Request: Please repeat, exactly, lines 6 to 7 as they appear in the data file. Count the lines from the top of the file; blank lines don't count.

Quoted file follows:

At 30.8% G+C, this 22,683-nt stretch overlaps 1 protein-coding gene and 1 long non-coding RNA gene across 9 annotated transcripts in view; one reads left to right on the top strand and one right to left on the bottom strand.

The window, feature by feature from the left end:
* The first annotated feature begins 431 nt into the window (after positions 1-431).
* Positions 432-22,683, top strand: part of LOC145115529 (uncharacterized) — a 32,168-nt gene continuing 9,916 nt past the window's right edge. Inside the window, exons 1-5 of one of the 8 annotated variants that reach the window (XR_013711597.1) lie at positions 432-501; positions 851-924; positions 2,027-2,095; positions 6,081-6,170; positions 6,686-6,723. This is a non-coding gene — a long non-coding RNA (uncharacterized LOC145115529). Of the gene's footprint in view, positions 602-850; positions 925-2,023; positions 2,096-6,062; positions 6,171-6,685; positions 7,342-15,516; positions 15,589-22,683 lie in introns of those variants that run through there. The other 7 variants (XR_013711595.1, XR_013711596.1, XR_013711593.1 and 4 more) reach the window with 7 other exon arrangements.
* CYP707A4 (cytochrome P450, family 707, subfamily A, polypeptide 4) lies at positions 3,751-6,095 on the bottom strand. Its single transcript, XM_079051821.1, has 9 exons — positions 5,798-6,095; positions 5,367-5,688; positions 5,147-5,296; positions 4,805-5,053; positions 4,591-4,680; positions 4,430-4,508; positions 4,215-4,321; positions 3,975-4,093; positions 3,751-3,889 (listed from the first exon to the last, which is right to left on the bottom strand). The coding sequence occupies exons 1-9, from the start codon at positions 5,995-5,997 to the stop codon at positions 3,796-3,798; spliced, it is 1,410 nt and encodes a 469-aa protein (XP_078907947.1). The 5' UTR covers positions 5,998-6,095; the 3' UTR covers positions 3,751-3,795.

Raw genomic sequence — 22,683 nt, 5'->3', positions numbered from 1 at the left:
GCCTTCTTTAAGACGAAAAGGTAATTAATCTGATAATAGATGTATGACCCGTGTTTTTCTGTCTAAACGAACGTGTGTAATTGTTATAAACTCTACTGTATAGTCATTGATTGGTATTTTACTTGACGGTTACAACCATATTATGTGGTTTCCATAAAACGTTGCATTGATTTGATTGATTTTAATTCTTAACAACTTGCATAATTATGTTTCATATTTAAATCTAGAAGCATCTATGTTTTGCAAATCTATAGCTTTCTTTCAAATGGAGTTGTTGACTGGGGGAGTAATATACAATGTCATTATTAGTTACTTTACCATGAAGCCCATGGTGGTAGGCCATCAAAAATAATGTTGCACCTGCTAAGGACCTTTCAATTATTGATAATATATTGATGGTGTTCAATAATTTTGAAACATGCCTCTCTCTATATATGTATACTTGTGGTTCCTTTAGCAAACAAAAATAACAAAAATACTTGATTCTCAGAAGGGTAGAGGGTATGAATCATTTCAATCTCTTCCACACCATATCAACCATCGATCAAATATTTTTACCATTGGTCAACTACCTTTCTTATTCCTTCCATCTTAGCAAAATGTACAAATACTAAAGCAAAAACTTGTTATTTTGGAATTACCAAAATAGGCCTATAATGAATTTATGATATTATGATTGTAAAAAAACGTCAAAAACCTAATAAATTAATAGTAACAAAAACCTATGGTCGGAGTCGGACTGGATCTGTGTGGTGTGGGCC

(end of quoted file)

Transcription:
Raw genomic sequence — 22,683 nt, 5'->3', positions numbered from 1 at the left:
GCCTTCTTTAAGACGAAAAGGTAATTAATCTGATAATAGATGTATGACCCGTGTTTTTCTGTCTAAACGAACGTGTGTAATTGTTATAAACTCTACTGTATAGTCATTGATTGGTATTTTACTTGACGGTTACAACCATATTATGTGGTTTCCATAAAACGTTGCATTGATTTGATTGATTTTAATTCTTAACAACTTGCATAATTATGTTTCATATTTAAATCTAGAAGCATCTATGTTTTGCAAATCTATAGCTTTCTTTCAAATGGAGTTGTTGACTGGGGGAGTAATATACAATGTCATTATTAGTTACTTTACCATGAAGCCCATGGTGGTAGGCCATCAAAAATAATGTTGCACCTGCTAAGGACCTTTCAATTATTGATAATATATTGATGGTGTTCAATAATTTTGAAACATGCCTCTCTCTATATATGTATACTTGTGGTTCCTTTAGCAAACAAAAATAACAAAAATACTTGATTCTCAGAAGGGTAGAGGGTATGAATCATTTCAATCTCTTCCACACCATATCAACCATCGATCAAATATTTTTACCATTGGTCAACTACCTTTCTTATTCCTTCCATCTTAGCAAAATGTACAAATACTAAAGCAAAAACTTGTTATTTTGGAATTACCAAAATAGGCCTATAATGAATTTATGATATTATGATTGTAAAAAAACGTCAAAAACCTAATAAATTAATAGTAACAAAAACCTATGGTCGGAGTCGGACTGGATCTGTGTGGTGTGGGCC